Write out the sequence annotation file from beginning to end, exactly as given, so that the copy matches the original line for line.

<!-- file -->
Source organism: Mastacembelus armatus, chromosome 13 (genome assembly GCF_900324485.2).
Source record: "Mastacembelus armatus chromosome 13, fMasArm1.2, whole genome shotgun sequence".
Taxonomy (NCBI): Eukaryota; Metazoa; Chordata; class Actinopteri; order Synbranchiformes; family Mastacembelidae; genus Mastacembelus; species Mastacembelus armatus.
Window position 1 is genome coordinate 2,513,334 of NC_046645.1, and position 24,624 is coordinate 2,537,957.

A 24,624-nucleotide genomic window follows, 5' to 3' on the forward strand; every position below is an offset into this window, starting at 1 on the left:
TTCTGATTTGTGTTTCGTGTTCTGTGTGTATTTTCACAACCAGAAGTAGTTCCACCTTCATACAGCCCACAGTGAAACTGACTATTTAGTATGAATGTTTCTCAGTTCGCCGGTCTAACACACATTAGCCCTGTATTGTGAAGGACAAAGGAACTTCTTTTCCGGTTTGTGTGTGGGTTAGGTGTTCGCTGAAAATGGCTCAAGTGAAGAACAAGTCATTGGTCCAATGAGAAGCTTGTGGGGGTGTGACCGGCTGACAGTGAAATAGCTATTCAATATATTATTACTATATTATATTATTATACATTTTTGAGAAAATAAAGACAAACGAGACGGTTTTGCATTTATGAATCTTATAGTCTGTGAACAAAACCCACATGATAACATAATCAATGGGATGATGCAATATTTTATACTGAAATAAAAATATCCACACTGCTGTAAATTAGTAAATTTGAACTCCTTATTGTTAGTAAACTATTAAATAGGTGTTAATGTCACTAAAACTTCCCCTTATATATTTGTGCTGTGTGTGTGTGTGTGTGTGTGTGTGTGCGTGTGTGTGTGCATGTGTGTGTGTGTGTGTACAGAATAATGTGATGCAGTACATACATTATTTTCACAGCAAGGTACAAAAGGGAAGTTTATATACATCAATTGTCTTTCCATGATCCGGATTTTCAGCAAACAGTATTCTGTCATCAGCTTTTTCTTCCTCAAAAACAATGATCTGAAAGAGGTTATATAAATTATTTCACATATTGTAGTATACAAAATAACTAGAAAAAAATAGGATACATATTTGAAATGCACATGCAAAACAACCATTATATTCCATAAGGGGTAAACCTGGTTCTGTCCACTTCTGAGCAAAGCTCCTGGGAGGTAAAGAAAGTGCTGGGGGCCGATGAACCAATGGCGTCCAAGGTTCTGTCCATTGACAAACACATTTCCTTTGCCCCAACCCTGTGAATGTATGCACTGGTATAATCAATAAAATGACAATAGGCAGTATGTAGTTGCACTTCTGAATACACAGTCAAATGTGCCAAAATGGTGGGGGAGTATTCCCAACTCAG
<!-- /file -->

Source organism: Mastacembelus armatus, chromosome 13 (genome assembly GCF_900324485.2).
Source record: "Mastacembelus armatus chromosome 13, fMasArm1.2, whole genome shotgun sequence".
Taxonomy (NCBI): Eukaryota; Metazoa; Chordata; class Actinopteri; order Synbranchiformes; family Mastacembelidae; genus Mastacembelus; species Mastacembelus armatus.
Window position 1 is genome coordinate 2,513,334 of NC_046645.1, and position 24,624 is coordinate 2,537,957.

A 24,624-nucleotide genomic window follows, 5' to 3' on the forward strand; every position below is an offset into this window, starting at 1 on the left:
TTCTGATTTGTGTTTCGTGTTCTGTGTGTATTTTCACAACCAGAAGTAGTTCCACCTTCATACAGCCCACAGTGAAACTGACTATTTAGTATGAATGTTTCTCAGTTCGCCGGTCTAACACACATTAGCCCTGTATTGTGAAGGACAAAGGAACTTCTTTTCCGGTTTGTGTGTGGGTTAGGTGTTCGCTGAAAATGGCTCAAGTGAAGAACAAGTCATTGGTCCAATGAGAAGCTTGTGGGGGTGTGACCGGCTGACAGTGAAATAGCTATTCAATATATTATTACTATATTATATTATTATACATTTTTGAGAAAATAAAGACAAACGAGACGGTTTTGCATTTATGAATCTTATAGTCTGTGAACAAAACCCACATGATAACATAATCAATGGGATGATGCAATATTTTATACTGAAATAAAAATATCCACACTGCTGTAAATTAGTAAATTTGAACTCCTTATTGTTAGTAAACTATTAAATAGGTGTTAATGTCACTAAAACTTCCCCTTATATATTTGTGCTGTGTGTGTGTGTGTGTGTGTGTGTGTGCGTGTGTGTGTGCATGTGTGTGTGTGTGTGTACAGAATAATGTGATGCAGTACATACATTATTTTCACAGCAAGGTACAAAAGGGAAGTTTATATACATCAATTGTCTTTCCATGATCCGGATTTTCAGCAAACAGTATTCTGTCATCAGCTTTTTCTTCCTCAAAAACAATGATCTGAAAGAGGTTATATAAATTATTTCACATATTGTAGTATACAAAATAACTAGAAAAAAATAGGATACATATTTGAAATGCACATGCAAAACAACCATTATATTCCATAAGGGGTAAACCTGGTTCTGTCCACTTCTGAGCAAAGCTCCTGGGAGGTAAAGAAAGTGCTGGGGGCCGATGAACCAATGGCGTCCAAGGTTCTGTCCATTGACAAACACATTTCCTTTGCCCCAACCCTGTGAATGTATGCACTGGTATAATCAATAAAATGACAATAGGCAGTATGTAGTTGCACTTCTGAATACACAGTCAAATGTGCCAAAATGGTGGGGGAGTATTCCCAACTCAG